Endometriosis. It’s a big word for a relatively invisible disease that dramatically impacts the lives of 1 in 10 women.
Scientifically and clinically speaking, endometriosis is a disease where the tissue that lines the uterus implants elsewhere in the body. This endometrial tissue grows as hormones shift, cycle after cycle. Since this tissue is outside the uterus where it doesn’t belong, it causes inflammation, pain, and a host of other symptoms.
Too often, healthcare providers don’t address the root cause of painful periods, infertility, and other symptoms caused by endometriosis. Instead, hormonal contraception is quickly prescribed, which really does nothing but rather mask symptoms while the disease remains.
A more successful and beneficial treatment protocol looks at each woman as an individual, and carefully gets to the root cause of painful periods. A whole-person approach to treating endometriosis promotes improved health and true healing.
A Misunderstood Disease
Endometriosis is not just bad period pain. It can cause symptoms in addition to severe cramps like bloating, excessive or abnormal bleeding, fatigue, pain with intercourse or bowel movements, and infertility. Despite the fact that it affects an estimated 10% of women, it’s exact cause isn’t known.
Hormonal birth control is often the first line treatment when a woman complains of painful periods. For this reason, it can take an upwards of 6 to 10 years for a woman to get an official diagnosis of endometriosis. Years.
Another startling statistic is that 1 in 3 women say they went to at least 3 or 4 doctors before they actually received a diagnosis.
Contraception Doesn’t “Treat” Anything
The reality is that women are suffering for years with a largely invisible disease that often causes women to miss school or work, or visit the ER for pain and nausea. And the most common medical treatment is one that acts to suppress the reproductive system rather than understand why the body is experiencing such violent symptoms.
Hormonal birth control, while the go-to “remedy” for painful periods, doesn’t actually “treat” or eliminate endometriosis. Instead, it suppresses ovulation or puts the body into a state of menopause. This may make symptoms go away for a time, but the disease is still present. The body is not healed — symptoms are merely masked.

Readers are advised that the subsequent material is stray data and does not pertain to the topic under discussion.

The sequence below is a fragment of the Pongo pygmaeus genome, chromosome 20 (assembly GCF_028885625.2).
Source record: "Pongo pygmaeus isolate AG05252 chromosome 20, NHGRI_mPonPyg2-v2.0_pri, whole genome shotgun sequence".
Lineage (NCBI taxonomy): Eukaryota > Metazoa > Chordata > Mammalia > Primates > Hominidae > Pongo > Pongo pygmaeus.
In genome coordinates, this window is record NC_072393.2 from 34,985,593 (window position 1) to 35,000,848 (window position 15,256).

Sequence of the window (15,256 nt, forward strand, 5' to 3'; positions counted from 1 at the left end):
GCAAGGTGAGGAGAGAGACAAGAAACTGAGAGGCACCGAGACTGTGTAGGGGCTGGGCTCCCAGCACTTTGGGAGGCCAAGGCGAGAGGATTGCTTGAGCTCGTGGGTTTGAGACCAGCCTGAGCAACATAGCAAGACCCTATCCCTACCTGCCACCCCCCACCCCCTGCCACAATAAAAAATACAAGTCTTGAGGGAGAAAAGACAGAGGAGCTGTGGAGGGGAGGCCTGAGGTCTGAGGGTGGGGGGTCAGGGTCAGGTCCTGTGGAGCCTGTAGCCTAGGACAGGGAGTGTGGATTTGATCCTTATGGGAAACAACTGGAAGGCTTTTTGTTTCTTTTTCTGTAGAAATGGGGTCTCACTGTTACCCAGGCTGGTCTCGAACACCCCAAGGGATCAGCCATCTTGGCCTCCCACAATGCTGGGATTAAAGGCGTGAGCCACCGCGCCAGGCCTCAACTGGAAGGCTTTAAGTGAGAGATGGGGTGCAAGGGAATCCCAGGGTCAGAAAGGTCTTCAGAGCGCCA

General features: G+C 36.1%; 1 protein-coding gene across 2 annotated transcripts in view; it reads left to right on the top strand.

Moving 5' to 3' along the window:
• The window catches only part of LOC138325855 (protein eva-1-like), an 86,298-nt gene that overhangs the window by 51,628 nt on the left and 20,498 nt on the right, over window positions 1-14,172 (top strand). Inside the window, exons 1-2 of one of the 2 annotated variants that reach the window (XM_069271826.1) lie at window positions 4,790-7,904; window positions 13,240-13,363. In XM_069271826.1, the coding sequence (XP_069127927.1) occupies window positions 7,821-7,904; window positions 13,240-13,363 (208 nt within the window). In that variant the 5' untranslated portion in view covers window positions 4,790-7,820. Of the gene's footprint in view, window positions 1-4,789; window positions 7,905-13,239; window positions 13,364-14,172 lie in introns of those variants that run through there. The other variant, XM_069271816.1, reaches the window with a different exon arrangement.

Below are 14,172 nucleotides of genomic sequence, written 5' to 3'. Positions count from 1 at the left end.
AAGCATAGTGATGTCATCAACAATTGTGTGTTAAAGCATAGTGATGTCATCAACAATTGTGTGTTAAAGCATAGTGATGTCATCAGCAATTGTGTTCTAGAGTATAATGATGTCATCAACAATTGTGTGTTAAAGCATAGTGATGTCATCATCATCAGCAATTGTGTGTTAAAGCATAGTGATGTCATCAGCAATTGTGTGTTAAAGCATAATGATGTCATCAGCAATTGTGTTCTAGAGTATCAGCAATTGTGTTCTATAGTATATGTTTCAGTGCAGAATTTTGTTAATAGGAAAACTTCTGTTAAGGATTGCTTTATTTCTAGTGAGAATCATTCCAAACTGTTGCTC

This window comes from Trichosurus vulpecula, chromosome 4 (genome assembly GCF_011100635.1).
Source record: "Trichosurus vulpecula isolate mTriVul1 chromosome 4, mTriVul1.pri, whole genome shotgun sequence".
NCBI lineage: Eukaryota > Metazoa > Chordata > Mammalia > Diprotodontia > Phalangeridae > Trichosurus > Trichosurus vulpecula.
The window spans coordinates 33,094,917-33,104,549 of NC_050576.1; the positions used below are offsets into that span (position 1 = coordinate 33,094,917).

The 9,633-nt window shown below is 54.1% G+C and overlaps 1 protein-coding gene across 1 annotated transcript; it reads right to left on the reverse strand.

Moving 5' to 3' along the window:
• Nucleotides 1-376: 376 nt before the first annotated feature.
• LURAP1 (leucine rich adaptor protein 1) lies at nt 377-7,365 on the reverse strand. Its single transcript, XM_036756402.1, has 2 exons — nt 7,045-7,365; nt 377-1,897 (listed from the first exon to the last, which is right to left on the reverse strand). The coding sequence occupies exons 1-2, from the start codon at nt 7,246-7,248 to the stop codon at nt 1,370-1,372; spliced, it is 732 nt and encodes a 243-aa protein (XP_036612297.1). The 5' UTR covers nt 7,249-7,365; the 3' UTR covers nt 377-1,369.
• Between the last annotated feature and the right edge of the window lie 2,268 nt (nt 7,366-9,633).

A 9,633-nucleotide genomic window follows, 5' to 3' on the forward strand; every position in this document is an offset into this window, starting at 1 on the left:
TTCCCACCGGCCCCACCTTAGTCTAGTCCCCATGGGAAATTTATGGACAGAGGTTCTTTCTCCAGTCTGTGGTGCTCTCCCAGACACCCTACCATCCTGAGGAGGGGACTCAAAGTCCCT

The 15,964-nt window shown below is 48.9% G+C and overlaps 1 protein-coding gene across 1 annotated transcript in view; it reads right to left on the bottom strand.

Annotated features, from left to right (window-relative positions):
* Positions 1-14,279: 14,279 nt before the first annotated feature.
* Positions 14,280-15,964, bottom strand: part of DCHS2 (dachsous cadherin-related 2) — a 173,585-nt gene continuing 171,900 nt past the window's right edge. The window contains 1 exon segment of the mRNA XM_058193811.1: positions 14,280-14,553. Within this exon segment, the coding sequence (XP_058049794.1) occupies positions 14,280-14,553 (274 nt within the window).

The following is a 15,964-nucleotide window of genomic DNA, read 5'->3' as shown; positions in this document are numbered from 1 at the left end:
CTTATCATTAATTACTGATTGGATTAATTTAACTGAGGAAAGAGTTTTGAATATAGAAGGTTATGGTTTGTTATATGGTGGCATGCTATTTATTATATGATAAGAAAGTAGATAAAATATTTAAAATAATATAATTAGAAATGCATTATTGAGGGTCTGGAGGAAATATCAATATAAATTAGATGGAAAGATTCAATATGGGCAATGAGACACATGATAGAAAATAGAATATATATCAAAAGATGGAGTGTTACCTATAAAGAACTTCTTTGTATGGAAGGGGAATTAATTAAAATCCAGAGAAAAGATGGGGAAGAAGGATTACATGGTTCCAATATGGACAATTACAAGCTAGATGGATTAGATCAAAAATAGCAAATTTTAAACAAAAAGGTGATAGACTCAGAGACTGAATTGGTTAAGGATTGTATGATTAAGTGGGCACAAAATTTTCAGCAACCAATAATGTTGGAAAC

In addition, hormonal birth control comes with its own set of ugly side effects. It’s not an approach that sees the woman as an individual. It doesn’t listen to what the body is trying to say — it merely applies a one-size-fits-all approach to a common and often debilitating women’s health issue.
A Whole-Person Approach
A better, more successful option that sees each patient as the individual she is gets to the root cause of painful periods and treats that root cause instead of masking symptoms with the Pill.
In my experience, I suffered debilitating endometriosis for several years. I visited one doctor who insisted I continue taking a ghastly amount of NSAIDS, and another who immediately recommended hormonal birth control. I felt there had to be a better option and finally, on Doctor #3 and after at least three years of searching, found a doctor who took a more multi-faceted approach.
Beginning to chart my cycle gave my doctor (and me!) the knowledge and understanding of my reproductive health needed to move forward with a treatment plan that specifically addressed endometriosis. Charting with the Creighton Model helped to identify certain qualities about my menstrual cycle that indicated the possibility of endometriosis. This led to me starting other therapies like bio-identical progesterone and various supplements to help balance my hormones and reduce fatigue.
This approach, instead of masking my symptoms and sending me on my way, worked to understand what my body was trying to tell us, and responded accordingly.
Healing is a Process
A laparoscopy, a minimally invasive surgery, is truly the only way to definitively diagnose endometriosis. This, followed by excision surgery, is the gold standard in the treatment of endometriosis. Excision surgery removes the entirety of endometrial lesions, instead of merely burning them off (ablation). When done by a properly trained surgeon, excision has a high rate of success and low rate of recurring endometriosis.
Even after surgery, there is still healing to be done. Endometriosis can be a deeply pervasive disease, depending on it’s stage of progression, so women deserve a multi-faceted approach that gives them the best chance of restoring quality of life, health, and fertility. In my case, a number of different things have helped me to move on from endometriosis physically and mentally after I had excision surgery in 2017, including nutrition and lifestyle changes and physical therapy.
Further, the impact of endometriosis on mental and emotional health is often overlooked, but studies have shown that nearly 90% of women who have endometriosis experience anxiety and or depression. In the years after my surgery, I have found counseling and even EMDR therapy helpful in processing my experience with the disease and it’s aftermath.
The Future of Women’s Healthcare
There is no one pill that can heal or treat endometriosis. Healthcare should listen and respond to what the body is trying to say instead of ignore and mask symptoms with a one-size-fits-all approach.
Every woman suffering from endometriosis deserves a multi-faceted treatment plan that aims to restore health, balance hormones, eradicate disease, and restore fertility.
Sarah Coffey is a copywriter for Catholic businesses & holistic health professionals. She also writes on health, finance, and the Catholic faith for Grotto Network. She lives in St. Louis, Mo. with her husband and their two cats.